“I welcome anyone who has educated themselves on the topic [of PGT-A]. It can be challenging when patients come in with a lot of information, but it can also be beneficial when they have sufficient background and good questions.”

Jill Chisholm, APN, WHNP

 Clinicians can play a huge role in facilitating the discussion on PGT-A, clarifying some of the misconceptions, and closing potential knowledge gaps. As such, while there is a lot of useful information shared on PGT-A in support groups, clinicians can play a huge role in distilling the complexity to suit the needs of each patient.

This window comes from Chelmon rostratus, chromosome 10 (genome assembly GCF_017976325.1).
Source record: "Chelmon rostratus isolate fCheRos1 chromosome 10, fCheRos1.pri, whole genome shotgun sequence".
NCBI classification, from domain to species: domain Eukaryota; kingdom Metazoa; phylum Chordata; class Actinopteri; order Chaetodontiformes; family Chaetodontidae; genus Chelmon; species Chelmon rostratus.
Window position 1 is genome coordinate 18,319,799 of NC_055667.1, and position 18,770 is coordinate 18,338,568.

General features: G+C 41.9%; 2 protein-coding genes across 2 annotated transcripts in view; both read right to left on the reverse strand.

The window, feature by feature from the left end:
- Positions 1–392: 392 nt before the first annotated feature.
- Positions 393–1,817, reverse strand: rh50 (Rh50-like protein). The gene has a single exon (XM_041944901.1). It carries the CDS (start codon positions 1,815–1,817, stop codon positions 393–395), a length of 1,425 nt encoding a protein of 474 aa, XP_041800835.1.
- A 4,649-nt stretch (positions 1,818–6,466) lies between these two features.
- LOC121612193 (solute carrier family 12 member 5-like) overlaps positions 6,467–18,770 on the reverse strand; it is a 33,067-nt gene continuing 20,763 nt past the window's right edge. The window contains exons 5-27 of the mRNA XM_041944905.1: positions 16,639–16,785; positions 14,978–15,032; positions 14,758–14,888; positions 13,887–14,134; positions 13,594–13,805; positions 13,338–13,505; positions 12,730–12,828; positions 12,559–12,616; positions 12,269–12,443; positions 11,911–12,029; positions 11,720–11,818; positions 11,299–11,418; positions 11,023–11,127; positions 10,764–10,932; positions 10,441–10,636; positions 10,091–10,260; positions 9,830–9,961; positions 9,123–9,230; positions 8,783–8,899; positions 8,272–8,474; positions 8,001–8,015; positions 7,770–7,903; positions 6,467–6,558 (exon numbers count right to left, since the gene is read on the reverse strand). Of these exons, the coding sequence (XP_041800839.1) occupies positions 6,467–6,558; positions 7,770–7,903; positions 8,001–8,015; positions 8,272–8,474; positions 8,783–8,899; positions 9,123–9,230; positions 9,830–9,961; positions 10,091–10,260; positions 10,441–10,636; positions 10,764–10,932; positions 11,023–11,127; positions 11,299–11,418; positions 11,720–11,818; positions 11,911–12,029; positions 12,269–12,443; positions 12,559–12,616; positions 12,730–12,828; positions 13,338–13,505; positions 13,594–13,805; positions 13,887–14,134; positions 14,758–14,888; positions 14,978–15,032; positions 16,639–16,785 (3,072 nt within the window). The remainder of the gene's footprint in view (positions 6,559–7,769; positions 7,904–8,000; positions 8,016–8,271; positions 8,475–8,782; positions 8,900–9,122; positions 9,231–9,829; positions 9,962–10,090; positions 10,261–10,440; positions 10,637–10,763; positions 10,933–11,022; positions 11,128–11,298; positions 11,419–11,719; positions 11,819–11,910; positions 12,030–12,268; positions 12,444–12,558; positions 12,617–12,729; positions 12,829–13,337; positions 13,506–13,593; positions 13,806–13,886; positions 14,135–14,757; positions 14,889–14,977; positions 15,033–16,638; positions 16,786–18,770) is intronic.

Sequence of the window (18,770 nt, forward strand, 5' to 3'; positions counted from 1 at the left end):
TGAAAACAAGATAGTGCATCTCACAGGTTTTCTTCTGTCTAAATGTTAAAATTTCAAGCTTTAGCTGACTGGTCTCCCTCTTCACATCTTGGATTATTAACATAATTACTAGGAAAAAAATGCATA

In conclusion, PGT-A is a technology that has proven to be useful but may not be indicated for all cases, especially in cases of embryos created using donor eggs. The decision to offer it should always be patient-centered and based on various clinical factors.